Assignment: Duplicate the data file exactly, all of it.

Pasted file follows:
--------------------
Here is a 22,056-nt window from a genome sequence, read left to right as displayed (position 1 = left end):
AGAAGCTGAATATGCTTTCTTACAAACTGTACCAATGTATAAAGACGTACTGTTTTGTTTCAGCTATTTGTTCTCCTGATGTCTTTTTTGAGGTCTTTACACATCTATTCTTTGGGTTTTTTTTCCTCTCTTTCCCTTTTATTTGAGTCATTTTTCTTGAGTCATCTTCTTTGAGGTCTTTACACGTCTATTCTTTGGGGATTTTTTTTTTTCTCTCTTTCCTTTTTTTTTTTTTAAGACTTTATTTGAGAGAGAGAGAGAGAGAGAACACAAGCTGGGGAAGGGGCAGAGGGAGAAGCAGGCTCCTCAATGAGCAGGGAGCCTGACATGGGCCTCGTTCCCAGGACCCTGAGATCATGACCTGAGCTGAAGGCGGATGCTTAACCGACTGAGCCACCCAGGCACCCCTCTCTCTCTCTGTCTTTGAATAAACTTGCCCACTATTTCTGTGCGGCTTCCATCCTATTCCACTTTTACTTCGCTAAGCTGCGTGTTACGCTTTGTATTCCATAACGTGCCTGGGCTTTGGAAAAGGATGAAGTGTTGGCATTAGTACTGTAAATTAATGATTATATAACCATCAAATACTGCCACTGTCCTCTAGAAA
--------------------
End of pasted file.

Here is a 22,056-nt window from a genome sequence, read left to right as displayed (position 1 = left end):
AGAAGCTGAATATGCTTTCTTACAAACTGTACCAATGTATAAAGACGTACTGTTTTGTTTCAGCTATTTGTTCTCCTGATGTCTTTTTTGAGGTCTTTACACATCTATTCTTTGGGTTTTTTTTCCTCTCTTTCCCTTTTATTTGAGTCATTTTTCTTGAGTCATCTTCTTTGAGGTCTTTACACGTCTATTCTTTGGGGATTTTTTTTTTTCTCTCTTTCCTTTTTTTTTTTTTAAGACTTTATTTGAGAGAGAGAGAGAGAGAGAACACAAGCTGGGGAAGGGGCAGAGGGAGAAGCAGGCTCCTCAATGAGCAGGGAGCCTGACATGGGCCTCGTTCCCAGGACCCTGAGATCATGACCTGAGCTGAAGGCGGATGCTTAACCGACTGAGCCACCCAGGCACCCCTCTCTCTCTCTGTCTTTGAATAAACTTGCCCACTATTTCTGTGCGGCTTCCATCCTATTCCACTTTTACTTCGCTAAGCTGCGTGTTACGCTTTGTATTCCATAACGTGCCTGGGCTTTGGAAAAGGATGAAGTGTTGGCATTAGTACTGTAAATTAATGATTATATAACCATCAAATACTGCCACTGTCCTCTAGAAA